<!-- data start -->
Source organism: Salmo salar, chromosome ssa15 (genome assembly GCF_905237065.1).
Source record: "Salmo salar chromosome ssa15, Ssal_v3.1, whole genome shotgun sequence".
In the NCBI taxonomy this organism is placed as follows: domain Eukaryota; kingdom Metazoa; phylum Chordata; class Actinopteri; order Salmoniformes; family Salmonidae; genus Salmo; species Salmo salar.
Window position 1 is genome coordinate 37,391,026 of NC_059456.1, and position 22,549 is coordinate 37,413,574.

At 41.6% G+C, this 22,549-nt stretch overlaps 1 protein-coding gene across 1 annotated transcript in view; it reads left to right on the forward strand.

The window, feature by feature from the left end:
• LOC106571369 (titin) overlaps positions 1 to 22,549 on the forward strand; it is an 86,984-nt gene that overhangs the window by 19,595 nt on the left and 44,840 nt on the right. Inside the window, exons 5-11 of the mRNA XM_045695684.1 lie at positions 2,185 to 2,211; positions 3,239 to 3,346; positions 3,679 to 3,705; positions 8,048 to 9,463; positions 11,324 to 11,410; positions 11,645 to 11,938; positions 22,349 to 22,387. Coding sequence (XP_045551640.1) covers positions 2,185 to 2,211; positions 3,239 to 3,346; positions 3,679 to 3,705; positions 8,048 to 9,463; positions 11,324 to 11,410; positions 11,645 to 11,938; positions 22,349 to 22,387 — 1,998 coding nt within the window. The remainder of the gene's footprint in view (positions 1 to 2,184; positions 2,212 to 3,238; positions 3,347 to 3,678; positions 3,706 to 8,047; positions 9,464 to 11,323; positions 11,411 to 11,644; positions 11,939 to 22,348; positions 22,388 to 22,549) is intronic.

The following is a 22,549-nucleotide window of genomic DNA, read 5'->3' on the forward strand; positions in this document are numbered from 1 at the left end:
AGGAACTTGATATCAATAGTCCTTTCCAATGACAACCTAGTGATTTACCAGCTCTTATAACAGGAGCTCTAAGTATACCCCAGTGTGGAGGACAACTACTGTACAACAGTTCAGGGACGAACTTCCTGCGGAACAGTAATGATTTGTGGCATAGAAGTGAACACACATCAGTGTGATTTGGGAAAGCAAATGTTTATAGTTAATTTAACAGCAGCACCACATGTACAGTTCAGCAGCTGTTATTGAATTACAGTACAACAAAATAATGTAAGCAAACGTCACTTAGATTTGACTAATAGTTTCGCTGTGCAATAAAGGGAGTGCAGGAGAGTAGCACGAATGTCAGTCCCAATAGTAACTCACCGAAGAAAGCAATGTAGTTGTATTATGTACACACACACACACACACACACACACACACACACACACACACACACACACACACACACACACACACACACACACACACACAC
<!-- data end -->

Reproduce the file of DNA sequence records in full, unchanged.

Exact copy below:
Source organism: Salmo salar, chromosome ssa15 (genome assembly GCF_905237065.1).
Source record: "Salmo salar chromosome ssa15, Ssal_v3.1, whole genome shotgun sequence".
In the NCBI taxonomy this organism is placed as follows: domain Eukaryota; kingdom Metazoa; phylum Chordata; class Actinopteri; order Salmoniformes; family Salmonidae; genus Salmo; species Salmo salar.
Window position 1 is genome coordinate 37,391,026 of NC_059456.1, and position 22,549 is coordinate 37,413,574.

At 41.6% G+C, this 22,549-nt stretch overlaps 1 protein-coding gene across 1 annotated transcript in view; it reads left to right on the forward strand.

The window, feature by feature from the left end:
• LOC106571369 (titin) overlaps positions 1 to 22,549 on the forward strand; it is an 86,984-nt gene that overhangs the window by 19,595 nt on the left and 44,840 nt on the right. Inside the window, exons 5-11 of the mRNA XM_045695684.1 lie at positions 2,185 to 2,211; positions 3,239 to 3,346; positions 3,679 to 3,705; positions 8,048 to 9,463; positions 11,324 to 11,410; positions 11,645 to 11,938; positions 22,349 to 22,387. Coding sequence (XP_045551640.1) covers positions 2,185 to 2,211; positions 3,239 to 3,346; positions 3,679 to 3,705; positions 8,048 to 9,463; positions 11,324 to 11,410; positions 11,645 to 11,938; positions 22,349 to 22,387 — 1,998 coding nt within the window. The remainder of the gene's footprint in view (positions 1 to 2,184; positions 2,212 to 3,238; positions 3,347 to 3,678; positions 3,706 to 8,047; positions 9,464 to 11,323; positions 11,411 to 11,644; positions 11,939 to 22,348; positions 22,388 to 22,549) is intronic.

The following is a 22,549-nucleotide window of genomic DNA, read 5'->3' on the forward strand; positions in this document are numbered from 1 at the left end:
AGGAACTTGATATCAATAGTCCTTTCCAATGACAACCTAGTGATTTACCAGCTCTTATAACAGGAGCTCTAAGTATACCCCAGTGTGGAGGACAACTACTGTACAACAGTTCAGGGACGAACTTCCTGCGGAACAGTAATGATTTGTGGCATAGAAGTGAACACACATCAGTGTGATTTGGGAAAGCAAATGTTTATAGTTAATTTAACAGCAGCACCACATGTACAGTTCAGCAGCTGTTATTGAATTACAGTACAACAAAATAATGTAAGCAAACGTCACTTAGATTTGACTAATAGTTTCGCTGTGCAATAAAGGGAGTGCAGGAGAGTAGCACGAATGTCAGTCCCAATAGTAACTCACCGAAGAAAGCAATGTAGTTGTATTATGTACACACACACACACACACACACACACACACACACACACACACACACACACACACACACACACACACACACACACACACACAC